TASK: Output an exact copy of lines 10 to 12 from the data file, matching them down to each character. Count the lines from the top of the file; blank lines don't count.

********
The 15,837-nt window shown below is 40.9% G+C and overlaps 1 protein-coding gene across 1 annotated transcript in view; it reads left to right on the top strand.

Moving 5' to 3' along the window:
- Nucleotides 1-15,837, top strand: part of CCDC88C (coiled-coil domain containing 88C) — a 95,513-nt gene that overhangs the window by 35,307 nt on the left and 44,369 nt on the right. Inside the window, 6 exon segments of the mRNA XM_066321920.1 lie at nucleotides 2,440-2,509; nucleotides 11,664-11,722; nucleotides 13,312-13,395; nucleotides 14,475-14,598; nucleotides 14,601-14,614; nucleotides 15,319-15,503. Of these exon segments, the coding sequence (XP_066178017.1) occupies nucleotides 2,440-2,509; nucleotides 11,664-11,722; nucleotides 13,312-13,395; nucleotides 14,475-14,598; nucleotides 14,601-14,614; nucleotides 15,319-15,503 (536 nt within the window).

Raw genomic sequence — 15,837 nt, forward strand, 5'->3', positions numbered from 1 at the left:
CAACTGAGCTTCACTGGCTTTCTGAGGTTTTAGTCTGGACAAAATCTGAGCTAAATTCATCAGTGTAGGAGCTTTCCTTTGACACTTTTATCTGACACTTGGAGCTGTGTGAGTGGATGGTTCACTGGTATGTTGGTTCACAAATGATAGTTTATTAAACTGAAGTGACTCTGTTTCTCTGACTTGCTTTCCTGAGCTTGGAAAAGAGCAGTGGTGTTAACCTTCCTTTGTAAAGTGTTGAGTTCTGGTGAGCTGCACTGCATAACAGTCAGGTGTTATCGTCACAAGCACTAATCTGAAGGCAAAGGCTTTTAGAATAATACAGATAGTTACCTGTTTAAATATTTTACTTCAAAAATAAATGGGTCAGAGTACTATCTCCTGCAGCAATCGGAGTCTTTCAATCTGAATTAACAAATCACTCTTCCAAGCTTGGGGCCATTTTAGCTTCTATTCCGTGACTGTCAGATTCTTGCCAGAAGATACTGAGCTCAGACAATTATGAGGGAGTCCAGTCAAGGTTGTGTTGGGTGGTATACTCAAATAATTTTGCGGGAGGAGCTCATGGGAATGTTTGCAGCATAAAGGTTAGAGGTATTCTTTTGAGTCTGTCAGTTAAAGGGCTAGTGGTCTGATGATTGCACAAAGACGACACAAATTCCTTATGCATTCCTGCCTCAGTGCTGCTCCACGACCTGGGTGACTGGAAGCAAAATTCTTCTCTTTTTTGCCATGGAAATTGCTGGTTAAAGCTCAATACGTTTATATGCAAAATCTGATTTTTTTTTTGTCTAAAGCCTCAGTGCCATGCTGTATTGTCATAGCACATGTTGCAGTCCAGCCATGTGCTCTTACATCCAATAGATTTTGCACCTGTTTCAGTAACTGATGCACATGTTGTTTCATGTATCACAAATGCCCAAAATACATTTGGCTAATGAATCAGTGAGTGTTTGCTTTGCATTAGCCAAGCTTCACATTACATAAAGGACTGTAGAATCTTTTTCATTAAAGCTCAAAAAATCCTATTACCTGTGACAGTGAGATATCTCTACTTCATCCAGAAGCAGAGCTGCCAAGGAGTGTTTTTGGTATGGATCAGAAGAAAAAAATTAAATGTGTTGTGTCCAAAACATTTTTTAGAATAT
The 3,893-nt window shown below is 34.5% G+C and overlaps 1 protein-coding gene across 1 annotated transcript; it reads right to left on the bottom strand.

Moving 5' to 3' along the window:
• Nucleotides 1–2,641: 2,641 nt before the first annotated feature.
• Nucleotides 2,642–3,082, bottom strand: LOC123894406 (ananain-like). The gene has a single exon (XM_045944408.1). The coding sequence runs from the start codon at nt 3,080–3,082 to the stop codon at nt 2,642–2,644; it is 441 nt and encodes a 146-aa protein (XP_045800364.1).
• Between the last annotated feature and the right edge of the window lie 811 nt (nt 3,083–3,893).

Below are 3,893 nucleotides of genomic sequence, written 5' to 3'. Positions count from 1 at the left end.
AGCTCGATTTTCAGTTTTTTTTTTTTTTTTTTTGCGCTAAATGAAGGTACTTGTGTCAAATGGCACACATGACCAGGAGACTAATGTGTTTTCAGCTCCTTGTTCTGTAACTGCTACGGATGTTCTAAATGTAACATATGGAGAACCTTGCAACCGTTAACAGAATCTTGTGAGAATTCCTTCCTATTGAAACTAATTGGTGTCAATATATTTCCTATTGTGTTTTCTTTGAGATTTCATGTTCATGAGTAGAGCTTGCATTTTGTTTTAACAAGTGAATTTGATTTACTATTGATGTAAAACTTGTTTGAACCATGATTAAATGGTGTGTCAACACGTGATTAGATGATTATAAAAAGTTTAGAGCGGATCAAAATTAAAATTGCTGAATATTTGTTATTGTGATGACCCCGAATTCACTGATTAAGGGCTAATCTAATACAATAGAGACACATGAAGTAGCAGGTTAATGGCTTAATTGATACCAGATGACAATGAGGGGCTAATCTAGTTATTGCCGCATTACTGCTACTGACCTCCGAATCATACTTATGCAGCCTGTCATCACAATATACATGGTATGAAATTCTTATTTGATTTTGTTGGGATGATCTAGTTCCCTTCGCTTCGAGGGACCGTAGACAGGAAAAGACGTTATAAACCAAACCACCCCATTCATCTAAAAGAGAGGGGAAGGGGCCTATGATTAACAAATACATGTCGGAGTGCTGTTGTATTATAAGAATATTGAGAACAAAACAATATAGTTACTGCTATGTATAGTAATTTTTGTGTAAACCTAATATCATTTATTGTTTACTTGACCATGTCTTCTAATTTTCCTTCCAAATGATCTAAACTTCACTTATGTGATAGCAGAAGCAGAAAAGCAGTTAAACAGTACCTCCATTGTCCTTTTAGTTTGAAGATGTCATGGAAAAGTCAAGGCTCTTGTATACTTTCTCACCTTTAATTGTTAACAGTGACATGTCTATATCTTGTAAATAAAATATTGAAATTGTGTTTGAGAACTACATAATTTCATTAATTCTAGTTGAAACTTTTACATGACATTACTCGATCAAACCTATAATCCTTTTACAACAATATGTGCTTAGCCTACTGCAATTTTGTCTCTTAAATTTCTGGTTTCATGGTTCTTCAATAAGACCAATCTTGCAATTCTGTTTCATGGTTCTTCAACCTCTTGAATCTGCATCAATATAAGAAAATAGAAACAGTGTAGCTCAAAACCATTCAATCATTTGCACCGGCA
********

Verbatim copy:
• Between the last annotated feature and the right edge of the window lie 811 nt (nt 3,083–3,893).

Below are 3,893 nucleotides of genomic sequence, written 5' to 3'. Positions count from 1 at the left end.
AGCTCGATTTTCAGTTTTTTTTTTTTTTTTTTTGCGCTAAATGAAGGTACTTGTGTCAAATGGCACACATGACCAGGAGACTAATGTGTTTTCAGCTCCTTGTTCTGTAACTGCTACGGATGTTCTAAATGTAACATATGGAGAACCTTGCAACCGTTAACAGAATCTTGTGAGAATTCCTTCCTATTGAAACTAATTGGTGTCAATATATTTCCTATTGTGTTTTCTTTGAGATTTCATGTTCATGAGTAGAGCTTGCATTTTGTTTTAACAAGTGAATTTGATTTACTATTGATGTAAAACTTGTTTGAACCATGATTAAATGGTGTGTCAACACGTGATTAGATGATTATAAAAAGTTTAGAGCGGATCAAAATTAAAATTGCTGAATATTTGTTATTGTGATGACCCCGAATTCACTGATTAAGGGCTAATCTAATACAATAGAGACACATGAAGTAGCAGGTTAATGGCTTAATTGATACCAGATGACAATGAGGGGCTAATCTAGTTATTGCCGCATTACTGCTACTGACCTCCGAATCATACTTATGCAGCCTGTCATCACAATATACATGGTATGAAATTCTTATTTGATTTTGTTGGGATGATCTAGTTCCCTTCGCTTCGAGGGACCGTAGACAGGAAAAGACGTTATAAACCAAACCACCCCATTCATCTAAAAGAGAGGGGAAGGGGCCTATGATTAACAAATACATGTCGGAGTGCTGTTGTATTATAAGAATATTGAGAACAAAACAATATAGTTACTGCTATGTATAGTAATTTTTGTGTAAACCTAATATCATTTATTGTTTACTTGACCATGTCTTCTAATTTTCCTTCCAAATGATCTAAACTTCACTTATGTGATAGCAGAAGCAGAAAAGCAGTTAAACAGTACCTCCATTGTCCTTTTAGTTTGAAGATGTCATGGAAAAGTCAAGGCTCTTGTATACTTTCTCACCTTTAATTGTTAACAGTGACATGTCTATATCTTGTAAATAAAATATTGAAATTGTGTTTGAGAACTACATAATTTCATTAATTCTAGTTGAAACTTTTACATGACATTACTCGATCAAACCTATAATCCTTTTACAACAATATGTGCTTAGCCTACTGCAATTTTGTCTCTTAAATTTCTGGTTTCATGGTTCTTCAATAAGACCAATCTTGCAATTCTGTTTCATGGTTCTTCAACCTCTTGAATCTGCATCAATATAAGAAAATAGAAACAGTGTAGCTCAAAACCATTCAATCATTTGCACCGGCA